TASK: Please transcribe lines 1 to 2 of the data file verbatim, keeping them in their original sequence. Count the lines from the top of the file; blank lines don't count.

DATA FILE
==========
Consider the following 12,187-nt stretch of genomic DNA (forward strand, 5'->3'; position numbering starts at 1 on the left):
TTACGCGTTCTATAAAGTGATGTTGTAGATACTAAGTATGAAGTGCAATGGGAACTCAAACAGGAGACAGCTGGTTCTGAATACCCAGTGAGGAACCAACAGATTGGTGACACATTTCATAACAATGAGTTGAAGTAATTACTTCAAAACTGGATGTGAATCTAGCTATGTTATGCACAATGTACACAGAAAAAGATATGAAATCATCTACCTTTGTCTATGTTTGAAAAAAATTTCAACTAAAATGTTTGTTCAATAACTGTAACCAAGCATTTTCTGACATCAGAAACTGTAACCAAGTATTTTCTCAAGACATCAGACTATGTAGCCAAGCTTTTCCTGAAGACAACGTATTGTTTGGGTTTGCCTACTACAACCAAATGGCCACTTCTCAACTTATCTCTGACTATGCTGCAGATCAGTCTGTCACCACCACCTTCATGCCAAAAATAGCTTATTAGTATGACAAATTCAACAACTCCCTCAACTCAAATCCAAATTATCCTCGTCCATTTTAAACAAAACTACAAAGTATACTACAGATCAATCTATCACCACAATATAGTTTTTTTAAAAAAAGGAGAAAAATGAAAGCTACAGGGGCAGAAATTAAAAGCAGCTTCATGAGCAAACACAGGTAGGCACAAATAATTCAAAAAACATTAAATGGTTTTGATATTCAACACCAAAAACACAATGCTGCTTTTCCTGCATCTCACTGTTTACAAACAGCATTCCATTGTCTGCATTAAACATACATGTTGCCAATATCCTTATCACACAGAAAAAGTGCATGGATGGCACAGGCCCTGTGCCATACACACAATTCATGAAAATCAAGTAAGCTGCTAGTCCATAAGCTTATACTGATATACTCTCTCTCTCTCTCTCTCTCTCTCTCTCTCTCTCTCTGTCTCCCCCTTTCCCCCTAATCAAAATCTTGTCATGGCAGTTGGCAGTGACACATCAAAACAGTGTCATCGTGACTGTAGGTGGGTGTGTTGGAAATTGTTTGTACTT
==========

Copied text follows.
Consider the following 12,187-nt stretch of genomic DNA (forward strand, 5'->3'; position numbering starts at 1 on the left):
TTACGCGTTCTATAAAGTGATGTTGTAGATACTAAGTATGAAGTGCAATGGGAACTCAAACAGGAGACAGCTGGTTCTGAATACCCAGTGAGGAACCAACAGATTGGTGACACATTTCATAACAATGAGTTGAAGTAATTACTTCAAAACTGGATGTGAATCTAGCTATGTTATGCACAATGTACACAGAAAAAGATATGAAATCATCTACCTTTGTCTATGTTTGAAAAAAATTTCAACTAAAATGTTTGTTCAATAACTGTAACCAAGCATTTTCTGACATCAGAAACTGTAACCAAGTATTTTCTCAAGACATCAGACTATGTAGCCAAGCTTTTCCTGAAGACAACGTATTGTTTGGGTTTGCCTACTACAACCAAATGGCCACTTCTCAACTTATCTCTGACTATGCTGCAGATCAGTCTGTCACCACCACCTTCATGCCAAAAATAGCTTATTAGTATGACAAATTCAACAACTCCCTCAACTCAAATCCAAATTATCCTCGTCCATTTTAAACAAAACTACAAAGTATACTACAGATCAATCTATCACCACAATATAGTTTTTTTAAAAAAAGGAGAAAAATGAAAGCTACAGGGGCAGAAATTAAAAGCAGCTTCATGAGCAAACACAGGTAGGCACAAATAATTCAAAAAACATTAAATGGTTTTGATATTCAACACCAAAAACACAATGCTGCTTTTCCTGCATCTCACTGTTTACAAACAGCATTCCATTGTCTGCATTAAACATACATGTTGCCAATATCCTTATCACACAGAAAAAGTGCATGGATGGCACAGGCCCTGTGCCATACACACAATTCATGAAAATCAAGTAAGCTGCTAGTCCATAAGCTTATACTGATATACTCTCTCTCTCTCTCTCTCTCTCTCTCTCTCTCTCTCTGTCTCCCCCTTTCCCCCTAATCAAAATCTTGTCATGGCAGTTGGCAGTGACACATCAAAACAGTGTCATCGTGACTGTAGGTGGGTGTGTTGGAAATTGTTTGTACTT